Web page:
“We are committed to making sure that art-house theaters survive this and are still around when we come out the other side,” Kemp said, via email. “We simply cannot release the types of films we do — award-winning international, documentary, indie and classic cinema — without them. So we are beyond proud of the work we’ve done with Kino Marquee allowing over 300 theaters to continue to bring quality films to their patrons via ‘virtual cinemas’ and generate revenue while their doors are closed.”
Other distributors have followed suit. Crow said he and his employees have been incredibly busy making the switch to the new format. He wanted to make it as easy as possible for patrons to make decisions about what to watch, so their website has long descriptions of each movie, embedded trailers and snippets of film reviews.
“I think the studios deserve recognition. They could have gone straight to Amazon or Netflix. Instead they took the initiative to partner with little art houses to put the films in front of their audiences in such a way that (the art houses benefit),” Crow said.
When it comes to programming for a pandemic, Crow said he and Dillon are operating almost as they normally would. They’re trying to offer as wide a range of movies as possible. He did recently turn down a French film because of its explicit sexual content. He ordinarily might have shown it at the theater, but he didn’t want to risk the possibility that a child might walk into the room while adults were watching it.
“We try to program for people and their interests. The more high-brow, Merchant Ivory crowd doesn’t really come to The Frida,” he said. “At the same time, I feel let’s be a little more embracing of every genre that’s out there.”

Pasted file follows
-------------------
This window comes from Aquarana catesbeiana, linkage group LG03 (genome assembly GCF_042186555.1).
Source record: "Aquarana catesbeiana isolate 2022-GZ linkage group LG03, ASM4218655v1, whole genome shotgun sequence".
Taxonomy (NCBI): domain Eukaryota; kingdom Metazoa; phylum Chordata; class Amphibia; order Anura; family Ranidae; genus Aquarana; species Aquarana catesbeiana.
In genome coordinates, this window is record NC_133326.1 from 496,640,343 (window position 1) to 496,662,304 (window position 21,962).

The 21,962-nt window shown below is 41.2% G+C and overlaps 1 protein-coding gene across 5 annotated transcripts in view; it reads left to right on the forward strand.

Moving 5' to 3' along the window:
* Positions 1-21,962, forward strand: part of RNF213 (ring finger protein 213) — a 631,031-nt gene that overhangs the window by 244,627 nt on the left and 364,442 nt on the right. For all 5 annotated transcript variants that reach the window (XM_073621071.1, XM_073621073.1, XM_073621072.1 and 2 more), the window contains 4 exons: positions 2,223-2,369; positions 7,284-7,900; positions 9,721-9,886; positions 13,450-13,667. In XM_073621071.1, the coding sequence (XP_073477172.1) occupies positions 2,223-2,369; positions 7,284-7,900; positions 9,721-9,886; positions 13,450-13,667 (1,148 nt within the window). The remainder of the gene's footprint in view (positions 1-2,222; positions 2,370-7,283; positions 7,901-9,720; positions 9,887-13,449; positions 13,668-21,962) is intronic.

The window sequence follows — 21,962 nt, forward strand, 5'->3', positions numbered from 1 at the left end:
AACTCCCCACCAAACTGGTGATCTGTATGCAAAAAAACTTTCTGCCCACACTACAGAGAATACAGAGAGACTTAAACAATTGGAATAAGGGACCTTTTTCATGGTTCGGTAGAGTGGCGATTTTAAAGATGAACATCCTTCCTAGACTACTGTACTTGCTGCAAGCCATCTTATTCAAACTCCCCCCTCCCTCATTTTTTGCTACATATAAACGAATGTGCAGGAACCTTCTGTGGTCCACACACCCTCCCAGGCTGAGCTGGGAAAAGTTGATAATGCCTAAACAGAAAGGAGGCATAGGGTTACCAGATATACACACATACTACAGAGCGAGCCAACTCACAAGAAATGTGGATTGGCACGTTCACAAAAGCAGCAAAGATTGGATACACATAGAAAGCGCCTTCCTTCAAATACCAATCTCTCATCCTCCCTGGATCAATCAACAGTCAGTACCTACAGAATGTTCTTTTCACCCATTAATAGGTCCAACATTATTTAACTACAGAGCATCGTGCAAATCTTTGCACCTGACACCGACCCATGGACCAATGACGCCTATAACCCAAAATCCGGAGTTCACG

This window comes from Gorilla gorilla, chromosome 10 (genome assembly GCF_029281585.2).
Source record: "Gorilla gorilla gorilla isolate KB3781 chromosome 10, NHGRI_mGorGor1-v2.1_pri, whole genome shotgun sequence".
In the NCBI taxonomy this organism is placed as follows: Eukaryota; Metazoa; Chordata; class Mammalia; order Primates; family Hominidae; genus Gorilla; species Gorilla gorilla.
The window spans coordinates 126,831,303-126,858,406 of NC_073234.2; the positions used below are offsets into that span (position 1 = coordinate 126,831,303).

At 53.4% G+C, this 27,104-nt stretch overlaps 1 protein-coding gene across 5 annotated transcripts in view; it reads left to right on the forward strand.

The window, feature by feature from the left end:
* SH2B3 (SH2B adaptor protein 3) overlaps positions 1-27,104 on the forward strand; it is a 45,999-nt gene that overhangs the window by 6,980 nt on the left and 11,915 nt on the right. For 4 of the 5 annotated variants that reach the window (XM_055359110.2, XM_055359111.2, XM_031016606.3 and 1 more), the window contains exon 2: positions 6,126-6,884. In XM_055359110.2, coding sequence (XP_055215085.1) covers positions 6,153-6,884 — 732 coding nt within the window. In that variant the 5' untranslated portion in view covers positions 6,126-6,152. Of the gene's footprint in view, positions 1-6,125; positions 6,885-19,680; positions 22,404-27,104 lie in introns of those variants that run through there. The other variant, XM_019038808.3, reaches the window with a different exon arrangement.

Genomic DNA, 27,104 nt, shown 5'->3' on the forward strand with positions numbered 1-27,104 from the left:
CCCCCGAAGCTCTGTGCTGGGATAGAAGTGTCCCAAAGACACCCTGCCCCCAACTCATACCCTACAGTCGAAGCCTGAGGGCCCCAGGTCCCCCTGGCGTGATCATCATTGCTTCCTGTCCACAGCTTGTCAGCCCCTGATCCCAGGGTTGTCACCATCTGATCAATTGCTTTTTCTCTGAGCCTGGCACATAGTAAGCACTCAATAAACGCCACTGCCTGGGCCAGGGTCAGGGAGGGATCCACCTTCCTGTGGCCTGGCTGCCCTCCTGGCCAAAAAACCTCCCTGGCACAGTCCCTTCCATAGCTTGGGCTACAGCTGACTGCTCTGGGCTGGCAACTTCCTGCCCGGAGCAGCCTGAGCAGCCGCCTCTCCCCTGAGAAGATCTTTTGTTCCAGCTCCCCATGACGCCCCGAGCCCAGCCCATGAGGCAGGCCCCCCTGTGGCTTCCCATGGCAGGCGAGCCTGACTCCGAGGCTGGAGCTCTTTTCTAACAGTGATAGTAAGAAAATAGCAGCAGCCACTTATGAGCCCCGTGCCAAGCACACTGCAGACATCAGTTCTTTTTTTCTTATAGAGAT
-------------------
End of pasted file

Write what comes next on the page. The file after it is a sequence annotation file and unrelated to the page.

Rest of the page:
Crow had to lay-off one part-time employee, cut the pay of two workers and furlough two others — but only for one week. He applied for, but didn’t get, money from the trillion-dollar federal relief programs Congress passed. But he did receive a Small Business Administration disaster loan. He’s been fundraising, too, which has allowed him to pay his employees’ health benefits nonstop.
This Friday, Crow is putting up 14 movies, the most they’ve done at once. Highlights include the New York International Children’s Film Festival, the Sundance-selected documentary “Spaceship Earth” and Rialto Pictures’ restorations of classics “Rififi” and Jean-Luc Godard’s “Band of Outsiders.” So far, they’re getting about 50 viewers a week, Crow said. That’s a fraction of the monthly average of 2,300 patrons.
On the other hand, they’re now showing about double the number of movies they’d usually program. Crow said it’s possible they’ll continue some streaming even after The Frida safely re-opens — however and whenever that happens.
“Obviously, we could use more viewers,” he said. “At home, you have every option under the sun to watch. The general consensus (from viewers) is ‘I rented this to support you guys, but this was awesome.’ I’m so glad. Try to think of this as more than just a way to help The Frida. These are very good, really acclaimed films across all the genres.”
Laura Bleiberg is a contributing writer for Arts & Culture at Voice of OC. She can be reached at firstname.lastname@example.org.